8.7

Reading 5: Hacking the cis-tem

This assignment is due on Sunday, March 5 at 11:59pm. Don’t bullshit.

Watch the following video from 11m50s to 24m00s. (The automatically generated captions might help.)

“anyways, it’s always absurd when computer folk yearn for a space to do technical work ‘without politics.’

my sweet summer child, you studied a tool that inherently amplifies force. you have unlocked hard mode”

@monadliker

Exercise 1. Read Hacking the cis-tem: transgender citizens and the early digital state by Hicks. Focus on how different computations described by Hicks enforces different social norms.
  • When you follow the link above with your browser, you should see Hicks’s article, as well as a button “<” in the upper-right corner. Use the “<” button to expand the annotation sidebar.

  • You may need to log in to Hypothesis, using the account you created in Reading 1: Who can define the bigger number?.

  • **Pay attention to this next step**. This is a common mistake that results in many zeros on the assignment. After logging in, you are not done. You still have to expand the drop-down menu “Public” in the top right sidebar, make sure it says “my groups”, and change it to our course group “211”. You belong to this group because you used the invite link in Reading 1: Who can define the bigger number?. If you don’t post to this group, then other students won’t see your annotations, and you won’t get credit.

Exercise 2. Find one place in the article where Hicks describes a computation.

A computation is a process whose inputs and outputs are clearly defined, like with steps 1–3 of the design recipe. A computation might also have methods and formulas that are precisely specified, like with steps 4–5 of the design recipe. Remember that computations are different from computers: calculating grades, recording names, and searching for photos are all computations, whether performed by humans, computers, or both. However, it is not a computation to recover from sickness, to get a job, to participate in democracy, to unpack fictions, or to resist power.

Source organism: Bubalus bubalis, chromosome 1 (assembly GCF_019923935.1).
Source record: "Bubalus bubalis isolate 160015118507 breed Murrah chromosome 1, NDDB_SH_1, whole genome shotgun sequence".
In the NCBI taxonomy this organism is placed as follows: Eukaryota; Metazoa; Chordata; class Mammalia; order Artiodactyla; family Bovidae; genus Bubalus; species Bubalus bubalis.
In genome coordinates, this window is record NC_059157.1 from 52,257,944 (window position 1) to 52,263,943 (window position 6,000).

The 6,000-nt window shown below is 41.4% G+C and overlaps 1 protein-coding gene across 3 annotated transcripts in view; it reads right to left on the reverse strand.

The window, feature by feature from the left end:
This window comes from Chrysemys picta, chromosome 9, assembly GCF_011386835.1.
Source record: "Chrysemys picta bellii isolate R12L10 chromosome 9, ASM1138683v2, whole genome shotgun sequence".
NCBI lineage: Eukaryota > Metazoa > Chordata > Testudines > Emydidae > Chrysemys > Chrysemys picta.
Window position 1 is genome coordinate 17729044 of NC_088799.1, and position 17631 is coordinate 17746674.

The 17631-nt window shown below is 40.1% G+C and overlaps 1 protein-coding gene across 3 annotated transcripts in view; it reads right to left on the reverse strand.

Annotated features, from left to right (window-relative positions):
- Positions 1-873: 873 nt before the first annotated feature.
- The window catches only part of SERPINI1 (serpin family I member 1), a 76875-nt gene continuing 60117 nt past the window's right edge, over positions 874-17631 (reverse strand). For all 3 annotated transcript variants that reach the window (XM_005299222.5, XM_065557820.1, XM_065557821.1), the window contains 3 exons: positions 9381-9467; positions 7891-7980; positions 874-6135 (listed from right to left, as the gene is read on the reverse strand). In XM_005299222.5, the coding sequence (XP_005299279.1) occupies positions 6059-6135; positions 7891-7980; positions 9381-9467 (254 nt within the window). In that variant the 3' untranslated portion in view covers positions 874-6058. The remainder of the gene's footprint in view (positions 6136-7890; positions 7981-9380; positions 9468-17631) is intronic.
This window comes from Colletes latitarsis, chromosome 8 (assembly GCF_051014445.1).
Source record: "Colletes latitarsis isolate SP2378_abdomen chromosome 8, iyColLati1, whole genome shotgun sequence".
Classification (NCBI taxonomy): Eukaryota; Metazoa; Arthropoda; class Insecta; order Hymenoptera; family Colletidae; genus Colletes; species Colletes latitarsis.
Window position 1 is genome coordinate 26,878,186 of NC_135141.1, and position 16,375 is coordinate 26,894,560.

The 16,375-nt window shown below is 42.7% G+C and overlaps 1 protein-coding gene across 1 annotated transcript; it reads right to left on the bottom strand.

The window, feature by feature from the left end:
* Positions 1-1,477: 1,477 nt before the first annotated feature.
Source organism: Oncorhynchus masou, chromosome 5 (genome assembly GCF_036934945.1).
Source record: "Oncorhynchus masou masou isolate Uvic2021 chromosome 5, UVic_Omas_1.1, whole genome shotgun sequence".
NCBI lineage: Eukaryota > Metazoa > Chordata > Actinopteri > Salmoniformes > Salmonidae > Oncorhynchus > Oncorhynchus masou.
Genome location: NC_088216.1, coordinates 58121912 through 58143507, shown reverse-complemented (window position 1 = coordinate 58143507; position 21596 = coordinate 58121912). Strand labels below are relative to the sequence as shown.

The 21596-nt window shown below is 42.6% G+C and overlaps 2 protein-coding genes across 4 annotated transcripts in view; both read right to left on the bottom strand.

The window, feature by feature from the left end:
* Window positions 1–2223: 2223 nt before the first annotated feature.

Carefully select the relevant phrase, and Annotate it like this: “Here Hicks describes this computation: British spies search the Internet for photos of pensioners.”

Exercise 3. Find one place in the article where Hicks describes a social norm.

A social norm is something in society that usually happens, or people think it usually happens, or people think it should usually happen.

Carefully select the relevant phrase, and Annotate it like this: “Here Hicks describes this social norm: People eat with their right hand only.”